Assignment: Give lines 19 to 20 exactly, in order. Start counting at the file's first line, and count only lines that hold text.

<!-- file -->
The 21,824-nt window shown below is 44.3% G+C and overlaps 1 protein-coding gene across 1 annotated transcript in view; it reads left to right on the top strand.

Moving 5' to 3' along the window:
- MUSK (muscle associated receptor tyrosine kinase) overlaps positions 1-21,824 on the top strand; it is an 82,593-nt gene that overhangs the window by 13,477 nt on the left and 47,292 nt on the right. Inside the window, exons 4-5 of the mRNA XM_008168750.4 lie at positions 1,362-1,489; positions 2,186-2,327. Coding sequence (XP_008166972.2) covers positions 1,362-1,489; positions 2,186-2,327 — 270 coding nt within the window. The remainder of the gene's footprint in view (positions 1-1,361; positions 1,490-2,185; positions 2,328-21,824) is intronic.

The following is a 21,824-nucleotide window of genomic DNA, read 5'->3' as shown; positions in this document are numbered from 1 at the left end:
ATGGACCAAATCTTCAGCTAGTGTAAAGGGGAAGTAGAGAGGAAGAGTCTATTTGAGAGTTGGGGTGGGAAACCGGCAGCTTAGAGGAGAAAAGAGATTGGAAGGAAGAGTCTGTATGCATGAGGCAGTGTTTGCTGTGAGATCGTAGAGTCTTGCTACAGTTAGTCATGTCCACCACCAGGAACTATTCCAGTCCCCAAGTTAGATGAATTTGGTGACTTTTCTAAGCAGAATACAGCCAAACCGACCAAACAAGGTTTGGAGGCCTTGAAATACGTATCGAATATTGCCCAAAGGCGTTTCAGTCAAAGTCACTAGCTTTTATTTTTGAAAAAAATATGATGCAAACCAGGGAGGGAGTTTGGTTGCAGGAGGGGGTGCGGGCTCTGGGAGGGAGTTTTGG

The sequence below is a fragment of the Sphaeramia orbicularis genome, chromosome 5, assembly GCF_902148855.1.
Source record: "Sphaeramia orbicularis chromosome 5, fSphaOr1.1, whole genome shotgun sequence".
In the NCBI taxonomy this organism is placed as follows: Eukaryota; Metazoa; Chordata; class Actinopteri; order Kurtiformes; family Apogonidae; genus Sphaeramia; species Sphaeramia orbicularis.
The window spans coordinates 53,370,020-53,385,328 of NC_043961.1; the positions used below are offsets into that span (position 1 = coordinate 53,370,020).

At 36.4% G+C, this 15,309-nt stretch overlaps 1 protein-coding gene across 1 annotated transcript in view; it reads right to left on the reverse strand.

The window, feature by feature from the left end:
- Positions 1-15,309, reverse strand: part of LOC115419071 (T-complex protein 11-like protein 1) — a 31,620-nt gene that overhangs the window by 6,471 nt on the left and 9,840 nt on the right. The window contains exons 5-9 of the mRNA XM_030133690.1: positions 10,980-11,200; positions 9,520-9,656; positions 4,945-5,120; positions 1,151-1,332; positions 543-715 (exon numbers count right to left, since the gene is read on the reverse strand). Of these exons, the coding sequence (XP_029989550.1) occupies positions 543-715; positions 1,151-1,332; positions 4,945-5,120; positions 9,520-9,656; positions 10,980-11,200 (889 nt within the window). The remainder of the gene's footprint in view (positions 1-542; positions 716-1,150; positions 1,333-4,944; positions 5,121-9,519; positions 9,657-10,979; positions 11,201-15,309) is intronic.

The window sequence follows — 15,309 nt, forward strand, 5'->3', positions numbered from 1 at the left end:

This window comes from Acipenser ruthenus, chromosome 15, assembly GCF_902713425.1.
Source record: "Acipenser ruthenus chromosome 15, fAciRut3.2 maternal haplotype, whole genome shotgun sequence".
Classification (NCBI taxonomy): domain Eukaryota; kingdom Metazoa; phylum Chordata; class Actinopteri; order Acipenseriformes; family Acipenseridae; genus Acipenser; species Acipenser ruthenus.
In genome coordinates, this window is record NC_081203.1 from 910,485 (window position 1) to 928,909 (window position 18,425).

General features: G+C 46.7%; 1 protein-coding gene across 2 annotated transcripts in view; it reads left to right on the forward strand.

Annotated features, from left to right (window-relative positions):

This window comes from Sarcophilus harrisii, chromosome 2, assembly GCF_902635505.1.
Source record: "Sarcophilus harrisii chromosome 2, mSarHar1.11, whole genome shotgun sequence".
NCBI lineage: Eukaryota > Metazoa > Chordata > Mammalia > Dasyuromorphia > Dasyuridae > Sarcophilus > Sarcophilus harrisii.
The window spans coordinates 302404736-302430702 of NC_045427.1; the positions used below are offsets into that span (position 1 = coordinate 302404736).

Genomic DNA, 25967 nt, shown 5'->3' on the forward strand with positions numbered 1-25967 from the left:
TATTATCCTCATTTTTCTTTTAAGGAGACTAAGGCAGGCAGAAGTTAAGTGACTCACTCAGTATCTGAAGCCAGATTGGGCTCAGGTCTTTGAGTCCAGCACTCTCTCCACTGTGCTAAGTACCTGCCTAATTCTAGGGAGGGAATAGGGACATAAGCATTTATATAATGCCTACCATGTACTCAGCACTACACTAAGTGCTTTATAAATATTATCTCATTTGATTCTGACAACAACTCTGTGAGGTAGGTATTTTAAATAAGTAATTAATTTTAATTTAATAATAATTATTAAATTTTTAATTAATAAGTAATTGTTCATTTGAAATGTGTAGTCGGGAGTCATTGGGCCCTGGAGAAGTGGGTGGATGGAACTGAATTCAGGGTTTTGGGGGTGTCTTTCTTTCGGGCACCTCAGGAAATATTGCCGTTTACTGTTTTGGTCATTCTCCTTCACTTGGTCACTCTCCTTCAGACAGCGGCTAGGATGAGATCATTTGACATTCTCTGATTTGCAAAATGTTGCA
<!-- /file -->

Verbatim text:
Annotated features, from left to right (window-relative positions):

This window comes from Sarcophilus harrisii, chromosome 2, assembly GCF_902635505.1.